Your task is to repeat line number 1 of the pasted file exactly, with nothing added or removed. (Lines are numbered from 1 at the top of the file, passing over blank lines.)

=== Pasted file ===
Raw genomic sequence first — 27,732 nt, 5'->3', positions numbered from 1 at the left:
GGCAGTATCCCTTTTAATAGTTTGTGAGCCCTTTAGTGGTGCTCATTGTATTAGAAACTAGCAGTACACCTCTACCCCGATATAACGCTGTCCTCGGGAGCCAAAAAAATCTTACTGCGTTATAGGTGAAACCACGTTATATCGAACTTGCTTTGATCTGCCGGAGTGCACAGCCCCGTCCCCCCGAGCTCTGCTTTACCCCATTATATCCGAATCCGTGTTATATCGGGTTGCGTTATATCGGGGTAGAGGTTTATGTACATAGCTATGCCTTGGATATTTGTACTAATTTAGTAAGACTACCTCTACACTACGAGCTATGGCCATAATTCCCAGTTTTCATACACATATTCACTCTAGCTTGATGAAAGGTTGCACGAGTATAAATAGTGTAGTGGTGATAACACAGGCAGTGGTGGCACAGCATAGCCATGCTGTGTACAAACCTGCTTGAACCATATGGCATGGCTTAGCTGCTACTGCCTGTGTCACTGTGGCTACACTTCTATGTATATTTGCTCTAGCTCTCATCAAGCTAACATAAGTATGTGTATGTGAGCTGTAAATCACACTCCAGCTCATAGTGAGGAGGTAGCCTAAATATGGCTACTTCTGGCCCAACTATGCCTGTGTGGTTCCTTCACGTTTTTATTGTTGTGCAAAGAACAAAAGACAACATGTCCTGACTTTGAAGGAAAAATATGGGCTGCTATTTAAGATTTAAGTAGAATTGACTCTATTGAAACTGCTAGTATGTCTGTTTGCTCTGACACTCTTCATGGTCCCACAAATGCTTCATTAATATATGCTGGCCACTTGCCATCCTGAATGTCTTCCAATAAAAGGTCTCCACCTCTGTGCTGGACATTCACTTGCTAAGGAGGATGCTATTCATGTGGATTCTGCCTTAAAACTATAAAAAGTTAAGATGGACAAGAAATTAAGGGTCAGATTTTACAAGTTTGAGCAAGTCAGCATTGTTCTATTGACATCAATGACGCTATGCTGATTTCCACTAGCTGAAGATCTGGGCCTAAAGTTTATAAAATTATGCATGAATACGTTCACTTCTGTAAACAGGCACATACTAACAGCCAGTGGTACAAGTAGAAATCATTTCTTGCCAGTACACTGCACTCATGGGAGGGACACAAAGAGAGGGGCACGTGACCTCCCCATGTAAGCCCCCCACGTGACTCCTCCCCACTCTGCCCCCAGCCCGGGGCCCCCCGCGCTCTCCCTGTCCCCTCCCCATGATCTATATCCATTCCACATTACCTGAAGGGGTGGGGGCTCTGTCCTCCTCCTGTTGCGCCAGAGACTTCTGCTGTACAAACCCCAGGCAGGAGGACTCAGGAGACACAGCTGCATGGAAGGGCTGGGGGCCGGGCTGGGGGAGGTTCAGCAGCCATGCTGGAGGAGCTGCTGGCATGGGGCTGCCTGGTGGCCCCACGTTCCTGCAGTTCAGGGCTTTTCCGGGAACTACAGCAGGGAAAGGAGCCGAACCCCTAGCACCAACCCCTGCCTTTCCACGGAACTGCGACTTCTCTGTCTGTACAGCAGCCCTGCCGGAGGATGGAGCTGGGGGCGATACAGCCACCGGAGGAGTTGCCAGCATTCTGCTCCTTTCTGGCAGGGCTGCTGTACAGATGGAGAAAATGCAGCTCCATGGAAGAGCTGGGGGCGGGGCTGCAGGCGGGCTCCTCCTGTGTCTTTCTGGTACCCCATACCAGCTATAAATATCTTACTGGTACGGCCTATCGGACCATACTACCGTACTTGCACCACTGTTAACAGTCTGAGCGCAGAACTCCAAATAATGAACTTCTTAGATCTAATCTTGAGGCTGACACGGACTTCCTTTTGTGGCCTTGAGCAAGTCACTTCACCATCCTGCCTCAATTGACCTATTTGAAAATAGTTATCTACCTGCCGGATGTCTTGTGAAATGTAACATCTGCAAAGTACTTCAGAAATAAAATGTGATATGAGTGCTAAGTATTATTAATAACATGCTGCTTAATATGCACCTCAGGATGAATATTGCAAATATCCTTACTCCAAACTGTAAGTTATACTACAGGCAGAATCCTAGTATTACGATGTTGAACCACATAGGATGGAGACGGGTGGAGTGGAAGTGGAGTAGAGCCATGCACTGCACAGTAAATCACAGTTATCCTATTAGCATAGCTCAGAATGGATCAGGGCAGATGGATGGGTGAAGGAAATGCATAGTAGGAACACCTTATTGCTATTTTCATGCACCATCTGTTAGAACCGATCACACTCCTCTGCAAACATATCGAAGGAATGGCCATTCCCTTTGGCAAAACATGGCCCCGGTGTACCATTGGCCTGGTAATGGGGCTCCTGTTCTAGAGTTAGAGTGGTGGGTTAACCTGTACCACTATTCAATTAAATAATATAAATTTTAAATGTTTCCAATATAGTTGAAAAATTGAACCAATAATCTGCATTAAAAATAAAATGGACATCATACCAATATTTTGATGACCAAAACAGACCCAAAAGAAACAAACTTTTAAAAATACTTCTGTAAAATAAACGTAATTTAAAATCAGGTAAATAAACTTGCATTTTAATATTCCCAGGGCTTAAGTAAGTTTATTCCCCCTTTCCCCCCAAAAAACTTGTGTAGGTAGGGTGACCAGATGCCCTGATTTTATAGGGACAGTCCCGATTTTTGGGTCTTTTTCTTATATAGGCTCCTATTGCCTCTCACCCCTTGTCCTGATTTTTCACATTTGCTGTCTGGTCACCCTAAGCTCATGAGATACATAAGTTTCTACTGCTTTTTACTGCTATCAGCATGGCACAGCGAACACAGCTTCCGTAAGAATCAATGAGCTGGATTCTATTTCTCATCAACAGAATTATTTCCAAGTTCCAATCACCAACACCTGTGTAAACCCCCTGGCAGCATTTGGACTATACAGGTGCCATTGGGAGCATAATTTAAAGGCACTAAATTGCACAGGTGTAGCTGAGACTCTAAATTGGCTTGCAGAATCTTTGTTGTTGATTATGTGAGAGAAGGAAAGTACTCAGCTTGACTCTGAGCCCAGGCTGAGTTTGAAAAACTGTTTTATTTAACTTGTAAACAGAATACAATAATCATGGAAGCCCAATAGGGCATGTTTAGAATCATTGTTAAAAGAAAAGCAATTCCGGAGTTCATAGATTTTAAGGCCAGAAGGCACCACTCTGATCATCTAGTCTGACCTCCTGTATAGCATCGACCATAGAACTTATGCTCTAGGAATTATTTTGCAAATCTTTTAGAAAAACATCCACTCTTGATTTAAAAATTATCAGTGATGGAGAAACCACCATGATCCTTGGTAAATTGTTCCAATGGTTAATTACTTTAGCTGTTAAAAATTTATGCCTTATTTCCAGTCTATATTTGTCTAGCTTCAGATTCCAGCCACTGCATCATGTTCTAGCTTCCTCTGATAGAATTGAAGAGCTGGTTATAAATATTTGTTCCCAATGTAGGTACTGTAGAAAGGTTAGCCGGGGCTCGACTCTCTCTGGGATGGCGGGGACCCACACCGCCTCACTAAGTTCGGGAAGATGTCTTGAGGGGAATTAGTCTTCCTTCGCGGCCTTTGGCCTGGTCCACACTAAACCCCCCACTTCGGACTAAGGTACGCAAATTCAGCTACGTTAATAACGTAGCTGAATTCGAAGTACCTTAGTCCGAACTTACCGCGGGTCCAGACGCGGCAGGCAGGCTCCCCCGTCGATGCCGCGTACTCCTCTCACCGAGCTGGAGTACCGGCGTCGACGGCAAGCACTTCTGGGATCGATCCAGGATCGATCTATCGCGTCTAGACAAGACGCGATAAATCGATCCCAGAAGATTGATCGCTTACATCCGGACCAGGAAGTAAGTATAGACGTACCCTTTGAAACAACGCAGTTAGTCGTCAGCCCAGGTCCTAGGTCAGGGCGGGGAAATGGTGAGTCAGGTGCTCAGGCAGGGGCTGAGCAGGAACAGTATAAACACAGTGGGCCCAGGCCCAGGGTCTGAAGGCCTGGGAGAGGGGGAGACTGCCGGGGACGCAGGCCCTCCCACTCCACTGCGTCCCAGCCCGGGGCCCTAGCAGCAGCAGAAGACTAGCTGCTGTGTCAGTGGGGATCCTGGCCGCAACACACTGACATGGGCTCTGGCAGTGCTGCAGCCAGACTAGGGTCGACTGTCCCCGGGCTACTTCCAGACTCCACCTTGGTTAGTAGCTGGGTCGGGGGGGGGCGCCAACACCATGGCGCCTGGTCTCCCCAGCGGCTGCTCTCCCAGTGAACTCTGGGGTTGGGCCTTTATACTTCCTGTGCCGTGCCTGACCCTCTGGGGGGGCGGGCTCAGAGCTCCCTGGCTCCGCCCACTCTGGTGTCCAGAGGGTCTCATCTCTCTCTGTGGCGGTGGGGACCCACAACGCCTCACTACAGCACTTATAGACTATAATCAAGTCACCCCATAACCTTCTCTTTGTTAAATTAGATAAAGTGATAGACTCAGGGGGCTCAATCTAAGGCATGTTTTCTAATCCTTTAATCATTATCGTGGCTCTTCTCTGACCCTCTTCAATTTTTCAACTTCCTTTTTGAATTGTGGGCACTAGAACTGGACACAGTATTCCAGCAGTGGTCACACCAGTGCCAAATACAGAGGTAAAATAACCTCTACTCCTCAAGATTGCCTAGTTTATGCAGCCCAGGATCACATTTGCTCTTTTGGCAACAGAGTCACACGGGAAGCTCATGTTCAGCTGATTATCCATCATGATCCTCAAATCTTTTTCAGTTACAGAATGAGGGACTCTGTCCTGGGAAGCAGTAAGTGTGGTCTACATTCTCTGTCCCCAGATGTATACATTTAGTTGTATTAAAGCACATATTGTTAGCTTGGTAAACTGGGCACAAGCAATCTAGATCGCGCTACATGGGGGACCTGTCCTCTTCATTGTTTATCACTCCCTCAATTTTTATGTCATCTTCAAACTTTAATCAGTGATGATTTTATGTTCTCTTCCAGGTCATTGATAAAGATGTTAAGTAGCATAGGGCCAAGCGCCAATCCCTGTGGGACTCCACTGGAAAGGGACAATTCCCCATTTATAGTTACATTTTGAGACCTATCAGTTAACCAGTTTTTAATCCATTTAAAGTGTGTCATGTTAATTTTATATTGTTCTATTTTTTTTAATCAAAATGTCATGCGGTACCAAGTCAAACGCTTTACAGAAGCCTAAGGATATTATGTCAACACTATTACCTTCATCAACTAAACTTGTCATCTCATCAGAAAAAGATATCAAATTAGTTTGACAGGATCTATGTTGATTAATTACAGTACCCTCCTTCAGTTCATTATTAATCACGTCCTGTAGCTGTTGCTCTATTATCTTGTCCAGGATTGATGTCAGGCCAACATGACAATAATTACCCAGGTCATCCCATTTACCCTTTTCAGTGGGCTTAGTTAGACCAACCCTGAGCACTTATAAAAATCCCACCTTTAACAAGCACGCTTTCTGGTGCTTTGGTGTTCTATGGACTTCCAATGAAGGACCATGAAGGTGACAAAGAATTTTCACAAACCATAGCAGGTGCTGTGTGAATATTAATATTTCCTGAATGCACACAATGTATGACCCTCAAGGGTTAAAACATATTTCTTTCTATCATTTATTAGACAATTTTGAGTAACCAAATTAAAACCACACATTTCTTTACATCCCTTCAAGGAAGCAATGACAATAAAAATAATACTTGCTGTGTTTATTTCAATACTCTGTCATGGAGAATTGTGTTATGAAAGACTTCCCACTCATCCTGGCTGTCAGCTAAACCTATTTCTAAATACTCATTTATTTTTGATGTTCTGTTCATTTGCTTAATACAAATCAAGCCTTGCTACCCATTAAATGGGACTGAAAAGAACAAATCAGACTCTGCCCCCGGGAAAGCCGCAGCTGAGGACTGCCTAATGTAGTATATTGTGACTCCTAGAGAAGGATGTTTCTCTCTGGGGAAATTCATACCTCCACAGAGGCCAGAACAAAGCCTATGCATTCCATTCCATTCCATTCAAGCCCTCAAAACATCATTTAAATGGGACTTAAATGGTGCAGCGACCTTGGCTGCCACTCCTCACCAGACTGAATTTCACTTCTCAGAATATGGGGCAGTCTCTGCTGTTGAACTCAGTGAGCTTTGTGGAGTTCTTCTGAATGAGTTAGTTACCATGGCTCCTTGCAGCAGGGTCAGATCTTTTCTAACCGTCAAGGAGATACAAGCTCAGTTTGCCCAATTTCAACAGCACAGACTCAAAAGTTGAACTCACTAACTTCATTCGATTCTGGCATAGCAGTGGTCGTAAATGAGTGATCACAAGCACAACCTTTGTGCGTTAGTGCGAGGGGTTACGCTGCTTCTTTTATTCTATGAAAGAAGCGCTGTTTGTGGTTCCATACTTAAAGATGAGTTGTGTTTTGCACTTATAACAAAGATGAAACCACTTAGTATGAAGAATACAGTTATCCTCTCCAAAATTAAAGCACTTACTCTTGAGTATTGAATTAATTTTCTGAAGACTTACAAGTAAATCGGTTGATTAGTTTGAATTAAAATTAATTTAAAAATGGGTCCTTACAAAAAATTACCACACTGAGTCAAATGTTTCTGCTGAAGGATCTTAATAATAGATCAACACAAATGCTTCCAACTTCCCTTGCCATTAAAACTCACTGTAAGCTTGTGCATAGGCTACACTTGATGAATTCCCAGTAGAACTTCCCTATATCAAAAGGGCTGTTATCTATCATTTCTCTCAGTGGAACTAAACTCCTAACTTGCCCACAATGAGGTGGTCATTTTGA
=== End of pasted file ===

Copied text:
Raw genomic sequence first — 27,732 nt, 5'->3', positions numbered from 1 at the left: